Ex-DEP chief disputes Corcoran's claim that House forced him out
The timing of the resignation by Gov. Rick Scott's former environmental secretary, Jon Steverson, has stirred plenty of talk in the state Capitol.
Amid House criticism of the size of the legal expenses in a long-running multi-state dispute over water rights, Steverson submitted his resignation a week ago Friday, Jan. 20, to take a new job at the Foley & Lardner law firm.
That was the day after a House committee publicly posted an amendment to an ethics bill that would subject "appointed state officers" (including agency heads such as Steverson) to the same six-year lobbying ban that would apply to House members who want to become lobbyists.
House Speaker Richard Corcoran, R-Land O'Lakes, didn't think that was a coincidence.
"One day later, or give or take, from the time that we noticed that committee meeting, you see an agency head who resigns who has spent $100 million of taxpayer money on legal fees go and immediately become one of the participants in that law firm that he gave millions of dollars in legal fees to," Corcoran told Capitol reporters last Thursday. "I would tell Governor Scott -- I haven't had the chance to speak to him personally -- but I would tell him, it was nothing against him. It was nothing against his Cabinet head. It was to try to clean up the process of government."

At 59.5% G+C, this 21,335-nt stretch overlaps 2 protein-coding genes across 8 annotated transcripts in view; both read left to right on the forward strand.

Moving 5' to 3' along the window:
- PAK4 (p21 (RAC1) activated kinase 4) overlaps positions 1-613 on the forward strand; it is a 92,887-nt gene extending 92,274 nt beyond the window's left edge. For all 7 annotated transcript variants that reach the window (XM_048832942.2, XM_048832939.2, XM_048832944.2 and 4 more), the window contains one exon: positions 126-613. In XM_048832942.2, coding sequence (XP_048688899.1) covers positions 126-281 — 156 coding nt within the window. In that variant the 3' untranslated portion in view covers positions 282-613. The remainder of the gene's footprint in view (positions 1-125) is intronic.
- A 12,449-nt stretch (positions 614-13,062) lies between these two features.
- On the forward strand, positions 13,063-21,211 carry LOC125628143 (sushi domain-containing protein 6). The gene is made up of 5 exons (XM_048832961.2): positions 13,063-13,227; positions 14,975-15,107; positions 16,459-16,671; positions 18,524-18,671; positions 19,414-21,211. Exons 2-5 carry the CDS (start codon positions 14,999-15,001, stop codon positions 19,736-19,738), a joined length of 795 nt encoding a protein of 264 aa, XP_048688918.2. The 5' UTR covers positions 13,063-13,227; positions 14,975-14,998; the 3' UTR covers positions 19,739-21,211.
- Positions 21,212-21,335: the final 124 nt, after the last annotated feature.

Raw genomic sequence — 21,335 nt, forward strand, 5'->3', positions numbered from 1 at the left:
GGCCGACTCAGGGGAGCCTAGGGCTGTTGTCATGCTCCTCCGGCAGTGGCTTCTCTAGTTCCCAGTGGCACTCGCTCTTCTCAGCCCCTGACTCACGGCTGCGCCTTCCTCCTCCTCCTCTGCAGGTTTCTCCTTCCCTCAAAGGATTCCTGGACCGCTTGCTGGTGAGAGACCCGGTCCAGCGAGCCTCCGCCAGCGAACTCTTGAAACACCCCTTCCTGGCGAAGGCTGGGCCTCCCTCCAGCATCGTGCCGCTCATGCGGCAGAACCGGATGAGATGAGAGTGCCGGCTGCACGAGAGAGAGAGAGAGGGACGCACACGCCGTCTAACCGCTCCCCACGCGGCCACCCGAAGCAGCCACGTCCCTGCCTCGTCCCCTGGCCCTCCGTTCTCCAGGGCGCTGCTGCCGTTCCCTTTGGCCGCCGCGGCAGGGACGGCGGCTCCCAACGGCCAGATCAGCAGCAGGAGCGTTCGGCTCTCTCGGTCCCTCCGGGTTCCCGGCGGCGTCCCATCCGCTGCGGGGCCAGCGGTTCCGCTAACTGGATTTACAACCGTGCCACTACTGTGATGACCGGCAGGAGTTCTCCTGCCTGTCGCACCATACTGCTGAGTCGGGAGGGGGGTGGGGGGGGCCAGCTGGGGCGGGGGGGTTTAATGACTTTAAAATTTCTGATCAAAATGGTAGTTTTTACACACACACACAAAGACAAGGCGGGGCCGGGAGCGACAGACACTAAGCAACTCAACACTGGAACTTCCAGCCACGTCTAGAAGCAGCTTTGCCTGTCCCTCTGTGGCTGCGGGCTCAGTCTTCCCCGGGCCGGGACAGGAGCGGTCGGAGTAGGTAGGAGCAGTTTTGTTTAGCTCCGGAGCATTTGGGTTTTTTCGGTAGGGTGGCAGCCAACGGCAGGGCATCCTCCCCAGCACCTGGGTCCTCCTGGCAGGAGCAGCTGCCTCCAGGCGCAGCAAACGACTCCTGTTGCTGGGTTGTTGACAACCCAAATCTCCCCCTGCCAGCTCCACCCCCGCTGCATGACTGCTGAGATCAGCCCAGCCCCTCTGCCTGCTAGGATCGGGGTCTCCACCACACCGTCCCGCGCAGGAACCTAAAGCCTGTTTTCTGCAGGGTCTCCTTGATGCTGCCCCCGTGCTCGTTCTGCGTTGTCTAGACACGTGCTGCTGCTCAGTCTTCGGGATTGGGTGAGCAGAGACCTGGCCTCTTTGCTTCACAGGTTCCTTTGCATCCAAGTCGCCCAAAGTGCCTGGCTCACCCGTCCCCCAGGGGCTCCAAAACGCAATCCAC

Steverson said there was no connection. "Absolutely not," he said through the DEP's spokeswoman, Lauren Engel. "He got an opportunity and he took it." A Times/Herald source said Steverson and the Foley & Lardner firm had been in talks for a number of weeks before his resignation became public..
The six-year lobbying ban passed the House Public Integrity & Ethics Committee last Tuesday and faces a long political road. It requires passage by both houses of the Legislature by a three-fifths margin and 60 percent of voters must agree to put it in the Constitution in 2018.
Scott has named deputy DEP Secretary Ryan Matthews as Steverson's interim replacement. But governance guidelines approved by Scott and the Cabinet after the controversy surrounding former FDLE Commissioner Gerald Bailey's ouster in 2014 require a public discussion of a selection process for a replacement. Scott and the Cabinet will hold a special meeting by teleconference at 4 p.m. Wednesday to agree on a successor to Steverson.